In a move that could delay ratification by more than a year, the European Union has announced  that it has suspended ratification of the Anti-Counterfeiting Trade Agreement (ACTA), a move that acknowledged both the public outcry regarding the accord and the legitimacy of the public’s concern.

Commissioner Karel De Gucht stated in the announcement:

We are planning to ask Europe’s highest court to assess whether ACTA is incompatible — in any way — with the EU’s fundamental rights and freedoms, such as freedom of expression and information or data protection and the right to property in case of intellectual property.

Supporters of the pact argue that its purpose is to create an international standard to protect creators of film, television, music, fashion goods and the like from copyright infringement. Opponents reply the accord is a thinly veiled attempt to censor free speech and the internet.

ACTA has been in the works for years, with many industrialized nations (including the United States, South Korea, and Japan) already have signed on. For the EU to be a party to the agreement, all 27 European member states would need to ratify it.

Response to the measure has echoed the response to SOPA in the United States, with internet blackouts and protests occurring throughout the European Union. A primary complaint of opponents has been the secrecy surrounding the  negotiations on the agreement. The largest protests have occurred in Germany, the Netherlands, Poland, and Belgium. Each of those countries withdrew public support for the pact following the wave of protests. Besides demonstrations in person, protests have taken to the blogosphere to show their displeasure, as occurred in the U.S. against the SOPA legislation.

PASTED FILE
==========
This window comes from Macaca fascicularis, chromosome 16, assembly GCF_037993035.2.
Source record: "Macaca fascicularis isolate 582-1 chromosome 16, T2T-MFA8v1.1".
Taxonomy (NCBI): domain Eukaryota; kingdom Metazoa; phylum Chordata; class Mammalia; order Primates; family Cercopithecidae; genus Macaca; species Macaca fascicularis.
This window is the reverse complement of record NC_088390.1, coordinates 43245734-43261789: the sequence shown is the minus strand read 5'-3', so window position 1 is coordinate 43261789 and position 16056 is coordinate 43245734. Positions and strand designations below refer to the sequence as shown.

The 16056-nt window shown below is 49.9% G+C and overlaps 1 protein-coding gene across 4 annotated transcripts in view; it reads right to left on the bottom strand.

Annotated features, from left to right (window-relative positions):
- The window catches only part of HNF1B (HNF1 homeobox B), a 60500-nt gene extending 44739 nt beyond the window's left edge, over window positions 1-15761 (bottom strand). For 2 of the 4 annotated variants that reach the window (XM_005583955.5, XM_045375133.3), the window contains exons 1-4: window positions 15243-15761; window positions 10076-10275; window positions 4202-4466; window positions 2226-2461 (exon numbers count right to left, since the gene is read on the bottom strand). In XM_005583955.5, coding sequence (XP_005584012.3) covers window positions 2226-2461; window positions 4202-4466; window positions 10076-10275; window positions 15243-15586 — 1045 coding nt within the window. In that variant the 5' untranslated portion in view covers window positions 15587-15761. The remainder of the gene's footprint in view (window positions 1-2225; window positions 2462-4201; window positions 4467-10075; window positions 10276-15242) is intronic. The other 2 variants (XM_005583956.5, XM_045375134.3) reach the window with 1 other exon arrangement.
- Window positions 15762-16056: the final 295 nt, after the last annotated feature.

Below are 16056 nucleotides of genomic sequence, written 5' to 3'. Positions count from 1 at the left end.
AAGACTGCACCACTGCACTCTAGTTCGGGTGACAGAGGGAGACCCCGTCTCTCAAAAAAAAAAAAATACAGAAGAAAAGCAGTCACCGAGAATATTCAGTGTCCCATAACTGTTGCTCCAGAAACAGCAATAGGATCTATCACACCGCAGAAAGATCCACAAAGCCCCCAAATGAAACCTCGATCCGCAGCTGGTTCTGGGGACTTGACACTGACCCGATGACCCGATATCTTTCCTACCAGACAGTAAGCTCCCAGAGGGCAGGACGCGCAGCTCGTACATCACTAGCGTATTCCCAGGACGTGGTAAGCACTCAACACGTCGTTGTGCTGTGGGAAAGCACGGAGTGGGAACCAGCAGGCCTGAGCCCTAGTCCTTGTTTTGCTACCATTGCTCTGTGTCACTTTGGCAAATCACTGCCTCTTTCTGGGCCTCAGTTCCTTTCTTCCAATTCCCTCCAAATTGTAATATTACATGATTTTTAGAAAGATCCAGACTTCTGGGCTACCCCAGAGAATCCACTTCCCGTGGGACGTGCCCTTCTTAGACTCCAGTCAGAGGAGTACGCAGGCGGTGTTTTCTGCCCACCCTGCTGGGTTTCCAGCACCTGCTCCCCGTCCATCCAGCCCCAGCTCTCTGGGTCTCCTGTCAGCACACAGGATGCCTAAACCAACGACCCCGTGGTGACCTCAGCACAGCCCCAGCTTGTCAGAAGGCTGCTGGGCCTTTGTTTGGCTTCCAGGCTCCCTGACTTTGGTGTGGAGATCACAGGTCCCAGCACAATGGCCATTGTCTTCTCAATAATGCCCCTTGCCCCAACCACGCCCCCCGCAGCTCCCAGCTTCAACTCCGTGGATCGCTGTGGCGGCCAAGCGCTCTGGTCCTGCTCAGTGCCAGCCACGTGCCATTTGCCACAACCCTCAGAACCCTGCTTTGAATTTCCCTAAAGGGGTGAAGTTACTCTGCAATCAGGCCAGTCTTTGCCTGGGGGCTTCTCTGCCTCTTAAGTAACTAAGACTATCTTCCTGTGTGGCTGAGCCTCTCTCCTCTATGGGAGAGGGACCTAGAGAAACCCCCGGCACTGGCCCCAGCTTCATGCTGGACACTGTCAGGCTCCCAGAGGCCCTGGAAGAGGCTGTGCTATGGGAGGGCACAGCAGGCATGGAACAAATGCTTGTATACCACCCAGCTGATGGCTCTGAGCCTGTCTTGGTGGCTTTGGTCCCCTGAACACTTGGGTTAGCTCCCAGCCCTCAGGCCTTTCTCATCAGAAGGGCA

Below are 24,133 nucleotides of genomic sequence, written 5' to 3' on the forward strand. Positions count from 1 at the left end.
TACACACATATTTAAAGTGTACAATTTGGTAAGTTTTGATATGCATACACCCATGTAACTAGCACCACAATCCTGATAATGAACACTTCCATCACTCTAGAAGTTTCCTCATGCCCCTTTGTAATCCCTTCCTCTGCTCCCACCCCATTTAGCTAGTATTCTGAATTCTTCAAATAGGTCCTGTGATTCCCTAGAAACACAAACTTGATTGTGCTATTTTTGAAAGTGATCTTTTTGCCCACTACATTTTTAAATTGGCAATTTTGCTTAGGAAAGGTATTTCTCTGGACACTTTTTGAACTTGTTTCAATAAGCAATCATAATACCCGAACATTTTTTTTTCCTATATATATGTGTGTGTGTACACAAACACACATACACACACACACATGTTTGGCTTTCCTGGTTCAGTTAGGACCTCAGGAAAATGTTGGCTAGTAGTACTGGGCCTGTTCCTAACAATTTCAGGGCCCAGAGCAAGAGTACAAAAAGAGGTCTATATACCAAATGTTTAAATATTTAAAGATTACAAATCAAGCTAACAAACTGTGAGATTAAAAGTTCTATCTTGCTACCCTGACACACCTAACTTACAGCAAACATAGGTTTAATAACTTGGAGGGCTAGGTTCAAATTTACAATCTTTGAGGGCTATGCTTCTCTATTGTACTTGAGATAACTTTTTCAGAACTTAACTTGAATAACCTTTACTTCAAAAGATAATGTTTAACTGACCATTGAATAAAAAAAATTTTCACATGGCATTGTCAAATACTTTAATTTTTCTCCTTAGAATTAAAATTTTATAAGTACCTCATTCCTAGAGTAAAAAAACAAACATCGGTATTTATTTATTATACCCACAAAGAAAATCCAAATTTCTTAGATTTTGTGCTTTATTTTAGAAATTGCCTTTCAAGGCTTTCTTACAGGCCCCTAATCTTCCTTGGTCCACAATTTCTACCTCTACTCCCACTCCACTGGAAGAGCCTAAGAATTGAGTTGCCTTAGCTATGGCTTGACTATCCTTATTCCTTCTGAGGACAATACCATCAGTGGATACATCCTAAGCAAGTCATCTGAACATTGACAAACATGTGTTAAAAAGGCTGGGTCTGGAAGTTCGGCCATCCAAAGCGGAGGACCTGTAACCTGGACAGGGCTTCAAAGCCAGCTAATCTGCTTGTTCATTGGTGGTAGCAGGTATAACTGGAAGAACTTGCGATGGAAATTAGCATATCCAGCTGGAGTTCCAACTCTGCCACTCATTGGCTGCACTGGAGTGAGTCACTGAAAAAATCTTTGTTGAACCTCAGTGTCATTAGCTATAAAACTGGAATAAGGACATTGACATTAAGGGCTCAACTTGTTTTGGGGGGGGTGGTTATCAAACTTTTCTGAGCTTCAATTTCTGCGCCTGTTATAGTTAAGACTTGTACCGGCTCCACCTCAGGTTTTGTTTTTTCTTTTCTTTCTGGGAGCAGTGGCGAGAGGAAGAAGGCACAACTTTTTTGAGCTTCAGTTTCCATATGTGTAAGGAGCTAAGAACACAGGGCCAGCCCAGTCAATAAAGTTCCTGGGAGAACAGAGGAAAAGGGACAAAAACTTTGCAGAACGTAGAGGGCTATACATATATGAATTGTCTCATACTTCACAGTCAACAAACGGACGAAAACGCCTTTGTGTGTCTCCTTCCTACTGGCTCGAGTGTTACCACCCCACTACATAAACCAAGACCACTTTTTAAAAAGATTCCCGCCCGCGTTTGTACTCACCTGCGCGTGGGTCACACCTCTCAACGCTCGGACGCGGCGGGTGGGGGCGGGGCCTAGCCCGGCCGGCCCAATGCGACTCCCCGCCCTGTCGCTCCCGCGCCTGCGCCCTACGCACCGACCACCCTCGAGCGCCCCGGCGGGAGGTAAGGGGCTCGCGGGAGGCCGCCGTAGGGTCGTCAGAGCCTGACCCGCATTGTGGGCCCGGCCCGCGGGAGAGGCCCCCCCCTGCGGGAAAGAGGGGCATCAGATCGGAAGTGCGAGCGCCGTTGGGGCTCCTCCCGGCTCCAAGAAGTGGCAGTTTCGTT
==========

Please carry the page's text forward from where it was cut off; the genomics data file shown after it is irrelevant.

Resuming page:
The EU’s referral of this accord to its highest court is one of the first public, governmental acknowledgments of the potential free speech violations inherent in the agreement. The court will have to determine if the agreement is at odds with the EU’s fundamental rights. The move by the EU will likely cause a significant set-back in the proposal’s consideration, though the European Parliament is still set to formally debate it in June.